Sleep Apnea Oral Appliance Therapy
Oral Appliance Therapy (OAT) continues to gain in popularity. Resembling removable retainers or sports mouth guards, these oral appliances are made from a soft thermoplastic material, and are custom fitted to the individual wearer by a dental sleep medicine professional.
OATs have proven their effectiveness in several areas of dental sleep medicine. Patients with simple snoring conditions that do not exhibit sleep apnea symptoms often achieve good results with oral appliances. OATs are also considered a primary option for the treatment of mild to moderate Obstructive Sleep Apnea (OSA) among patients who prefer these devices to CPAP. OATs are also an option for all OSA patients who are unable to tolerate, do not respond to, or who fail treatment attempts with CPAP. Until there is higher quality evidence to suggest greater OAT efficacy, the American Academy of Sleep Medicine recommends CPAP whenever possible for patients with severe OSA before considering oral appliance treatments.
Oral appliances usually fall into one of three general categories: tongue-retaining appliances, mandibular repositioning appliances and combination appliances that are used in conjunction with CPAP. Within these broader categories, there are a number of design variations involving the method of retention, flexibility of material, adjustability, vertical opening, freedom of jaw movement, and construction. Currently, there are more than 100 such appliances approved for use by the FDA. These devices should only be fitted and adjusted by a trained dental sleep medicine professional, who will also help select the device that is most appropriate based on a patient’s individual needs.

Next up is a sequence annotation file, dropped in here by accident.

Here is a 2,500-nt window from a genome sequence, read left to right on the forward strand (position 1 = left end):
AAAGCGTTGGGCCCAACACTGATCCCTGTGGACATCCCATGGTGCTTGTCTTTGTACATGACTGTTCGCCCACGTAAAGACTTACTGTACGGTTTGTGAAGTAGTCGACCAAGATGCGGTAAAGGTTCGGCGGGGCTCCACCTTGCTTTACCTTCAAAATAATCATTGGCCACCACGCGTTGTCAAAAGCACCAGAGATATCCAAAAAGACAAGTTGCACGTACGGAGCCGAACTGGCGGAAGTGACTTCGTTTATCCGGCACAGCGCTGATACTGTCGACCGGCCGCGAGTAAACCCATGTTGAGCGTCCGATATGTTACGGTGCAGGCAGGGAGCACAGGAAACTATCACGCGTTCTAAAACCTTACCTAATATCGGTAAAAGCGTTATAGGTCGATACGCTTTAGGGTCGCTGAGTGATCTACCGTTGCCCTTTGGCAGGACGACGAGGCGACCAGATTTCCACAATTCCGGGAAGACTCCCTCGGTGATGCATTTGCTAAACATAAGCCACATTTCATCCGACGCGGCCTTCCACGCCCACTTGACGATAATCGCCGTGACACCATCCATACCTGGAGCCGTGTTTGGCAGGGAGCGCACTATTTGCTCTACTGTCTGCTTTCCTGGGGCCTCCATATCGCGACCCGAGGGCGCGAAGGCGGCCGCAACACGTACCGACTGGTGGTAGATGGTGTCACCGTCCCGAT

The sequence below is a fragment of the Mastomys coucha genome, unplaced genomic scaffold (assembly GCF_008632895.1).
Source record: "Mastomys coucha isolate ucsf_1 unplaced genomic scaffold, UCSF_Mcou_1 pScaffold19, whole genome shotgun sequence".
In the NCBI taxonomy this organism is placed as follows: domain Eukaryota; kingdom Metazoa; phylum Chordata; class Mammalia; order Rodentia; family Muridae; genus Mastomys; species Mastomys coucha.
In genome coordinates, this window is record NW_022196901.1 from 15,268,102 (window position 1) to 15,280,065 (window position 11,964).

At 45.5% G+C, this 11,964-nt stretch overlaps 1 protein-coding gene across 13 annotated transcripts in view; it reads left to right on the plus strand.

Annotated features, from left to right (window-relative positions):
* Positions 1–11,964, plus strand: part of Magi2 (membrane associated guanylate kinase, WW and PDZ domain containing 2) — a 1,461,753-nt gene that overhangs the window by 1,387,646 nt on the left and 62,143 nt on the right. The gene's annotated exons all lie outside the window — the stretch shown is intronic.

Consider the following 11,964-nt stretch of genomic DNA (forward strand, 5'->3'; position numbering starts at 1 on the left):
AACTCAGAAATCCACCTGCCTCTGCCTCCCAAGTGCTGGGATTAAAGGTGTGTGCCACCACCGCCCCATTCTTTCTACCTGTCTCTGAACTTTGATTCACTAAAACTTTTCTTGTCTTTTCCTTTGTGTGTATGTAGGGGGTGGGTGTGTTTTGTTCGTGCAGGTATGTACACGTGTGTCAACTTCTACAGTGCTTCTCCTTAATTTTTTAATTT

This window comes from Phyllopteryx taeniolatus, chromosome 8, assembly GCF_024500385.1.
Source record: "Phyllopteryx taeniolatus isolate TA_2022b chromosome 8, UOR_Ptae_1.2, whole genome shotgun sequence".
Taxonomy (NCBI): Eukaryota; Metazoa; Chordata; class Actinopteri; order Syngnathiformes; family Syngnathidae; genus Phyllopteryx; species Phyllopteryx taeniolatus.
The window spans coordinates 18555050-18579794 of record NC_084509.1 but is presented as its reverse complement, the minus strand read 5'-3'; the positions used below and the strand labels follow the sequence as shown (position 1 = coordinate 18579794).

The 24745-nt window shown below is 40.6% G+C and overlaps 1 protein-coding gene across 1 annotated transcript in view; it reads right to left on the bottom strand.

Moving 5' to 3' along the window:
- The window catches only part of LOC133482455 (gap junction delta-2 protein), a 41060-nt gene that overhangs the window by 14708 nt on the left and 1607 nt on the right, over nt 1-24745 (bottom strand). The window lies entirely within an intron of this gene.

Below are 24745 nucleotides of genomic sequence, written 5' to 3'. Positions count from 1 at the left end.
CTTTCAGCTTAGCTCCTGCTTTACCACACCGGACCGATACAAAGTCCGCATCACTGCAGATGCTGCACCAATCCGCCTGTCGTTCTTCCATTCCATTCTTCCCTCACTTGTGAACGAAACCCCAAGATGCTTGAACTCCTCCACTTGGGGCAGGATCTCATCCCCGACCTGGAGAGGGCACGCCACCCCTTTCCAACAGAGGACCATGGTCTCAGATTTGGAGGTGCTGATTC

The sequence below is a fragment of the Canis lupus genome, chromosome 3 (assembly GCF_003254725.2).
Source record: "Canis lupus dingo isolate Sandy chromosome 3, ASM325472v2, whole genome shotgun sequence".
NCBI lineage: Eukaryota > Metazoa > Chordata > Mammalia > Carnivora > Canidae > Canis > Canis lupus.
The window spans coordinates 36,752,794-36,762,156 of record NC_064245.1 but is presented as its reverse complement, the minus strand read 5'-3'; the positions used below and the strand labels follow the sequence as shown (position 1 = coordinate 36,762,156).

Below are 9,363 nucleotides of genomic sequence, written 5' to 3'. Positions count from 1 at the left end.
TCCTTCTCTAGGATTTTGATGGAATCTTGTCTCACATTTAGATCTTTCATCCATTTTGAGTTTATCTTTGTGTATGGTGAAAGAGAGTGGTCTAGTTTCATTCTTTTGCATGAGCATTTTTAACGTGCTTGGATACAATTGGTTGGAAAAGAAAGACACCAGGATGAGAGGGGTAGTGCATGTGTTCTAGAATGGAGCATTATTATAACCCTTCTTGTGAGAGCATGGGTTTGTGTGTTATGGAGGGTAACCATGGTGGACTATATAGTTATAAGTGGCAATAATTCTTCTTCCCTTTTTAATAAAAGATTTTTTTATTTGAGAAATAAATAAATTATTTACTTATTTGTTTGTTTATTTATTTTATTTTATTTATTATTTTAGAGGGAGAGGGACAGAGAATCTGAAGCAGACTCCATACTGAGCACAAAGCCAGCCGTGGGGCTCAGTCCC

Among the most common type of oral appliances are Mandibular Advancement Devices (MADs). These are oral appliances designed to treat snoring and sleep apnea by moving the lower jaw forward slightly, which in turn tightens the soft tissue and muscles of the upper airway to prevent obstruction of the airway during sleep. The tightening created by the device also prevents the tissues of the upper airway from vibrating as air passes over them – the most common cause of loud snoring.
Over time, the use of certain oral appliances may cause changes to the user’s bite pattern. These changes are usually minor, and not of concern to the patient.
One relatively new type of oral appliance is designed to alter the patients facial structure to create positive changes in the airway. The DNA appliance is employed as an orthodontic tool for the straightening of teeth and reshaping of the mid-facial bones. It has also been shown to improve the airway by expanding the spatial area of the jaw. The DNA appliance will not only alleviate OSA symptoms when in use, but will also effect permanent change that may reduce or eliminate the OSA condition over time.
Many other forms of oral appliance treatments are available such as the Somnomed and the TAP appliance